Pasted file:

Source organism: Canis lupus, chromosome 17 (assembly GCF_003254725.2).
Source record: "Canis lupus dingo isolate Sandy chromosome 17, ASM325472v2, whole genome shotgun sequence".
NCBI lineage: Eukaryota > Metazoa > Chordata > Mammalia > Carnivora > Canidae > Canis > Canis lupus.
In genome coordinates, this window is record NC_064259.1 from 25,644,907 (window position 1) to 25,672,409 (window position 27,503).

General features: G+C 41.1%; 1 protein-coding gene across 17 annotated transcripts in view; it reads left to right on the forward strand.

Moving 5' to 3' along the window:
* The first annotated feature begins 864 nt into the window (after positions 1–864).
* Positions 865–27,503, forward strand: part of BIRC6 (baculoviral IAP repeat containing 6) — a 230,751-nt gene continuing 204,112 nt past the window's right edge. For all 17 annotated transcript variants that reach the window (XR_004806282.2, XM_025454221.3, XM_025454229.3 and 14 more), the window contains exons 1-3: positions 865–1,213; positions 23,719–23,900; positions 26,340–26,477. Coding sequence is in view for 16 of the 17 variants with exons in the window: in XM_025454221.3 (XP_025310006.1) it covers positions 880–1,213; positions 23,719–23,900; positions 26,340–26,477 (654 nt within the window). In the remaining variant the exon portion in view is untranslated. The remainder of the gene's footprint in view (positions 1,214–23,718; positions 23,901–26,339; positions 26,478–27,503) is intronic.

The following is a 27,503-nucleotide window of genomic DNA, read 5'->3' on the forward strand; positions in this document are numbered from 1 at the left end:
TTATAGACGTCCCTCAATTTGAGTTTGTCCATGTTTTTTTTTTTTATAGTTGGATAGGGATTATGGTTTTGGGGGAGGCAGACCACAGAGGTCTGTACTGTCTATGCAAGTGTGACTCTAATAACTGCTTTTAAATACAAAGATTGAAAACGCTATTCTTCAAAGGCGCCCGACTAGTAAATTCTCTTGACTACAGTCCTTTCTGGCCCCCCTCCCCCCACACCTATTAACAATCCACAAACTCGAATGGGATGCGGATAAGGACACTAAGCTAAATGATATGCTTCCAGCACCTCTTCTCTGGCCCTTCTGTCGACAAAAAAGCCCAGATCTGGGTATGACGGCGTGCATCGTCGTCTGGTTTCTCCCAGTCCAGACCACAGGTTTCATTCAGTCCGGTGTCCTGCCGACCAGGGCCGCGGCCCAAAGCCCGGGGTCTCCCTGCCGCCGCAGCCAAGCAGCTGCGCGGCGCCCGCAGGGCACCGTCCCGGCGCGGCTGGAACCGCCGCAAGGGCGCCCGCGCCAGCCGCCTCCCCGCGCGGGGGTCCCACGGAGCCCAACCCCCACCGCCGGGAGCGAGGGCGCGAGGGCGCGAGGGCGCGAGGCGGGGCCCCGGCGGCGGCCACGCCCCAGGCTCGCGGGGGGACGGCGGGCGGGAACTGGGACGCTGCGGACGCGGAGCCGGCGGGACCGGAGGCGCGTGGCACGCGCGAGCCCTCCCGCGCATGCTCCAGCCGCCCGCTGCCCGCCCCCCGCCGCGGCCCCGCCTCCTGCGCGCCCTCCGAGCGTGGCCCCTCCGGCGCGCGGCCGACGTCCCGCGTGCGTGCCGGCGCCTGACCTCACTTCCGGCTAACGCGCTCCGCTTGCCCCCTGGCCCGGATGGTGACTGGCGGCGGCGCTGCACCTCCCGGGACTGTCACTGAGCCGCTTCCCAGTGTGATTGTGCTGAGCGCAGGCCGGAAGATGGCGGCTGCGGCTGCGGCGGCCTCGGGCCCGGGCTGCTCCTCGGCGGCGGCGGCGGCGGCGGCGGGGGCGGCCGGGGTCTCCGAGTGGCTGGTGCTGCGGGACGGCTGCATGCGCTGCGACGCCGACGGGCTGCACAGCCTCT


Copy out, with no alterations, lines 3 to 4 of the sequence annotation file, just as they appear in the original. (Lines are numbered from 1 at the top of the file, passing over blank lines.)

NCBI lineage: Eukaryota > Metazoa > Chordata > Mammalia > Carnivora > Canidae > Canis > Canis lupus.
In genome coordinates, this window is record NC_064259.1 from 25,644,907 (window position 1) to 25,672,409 (window position 27,503).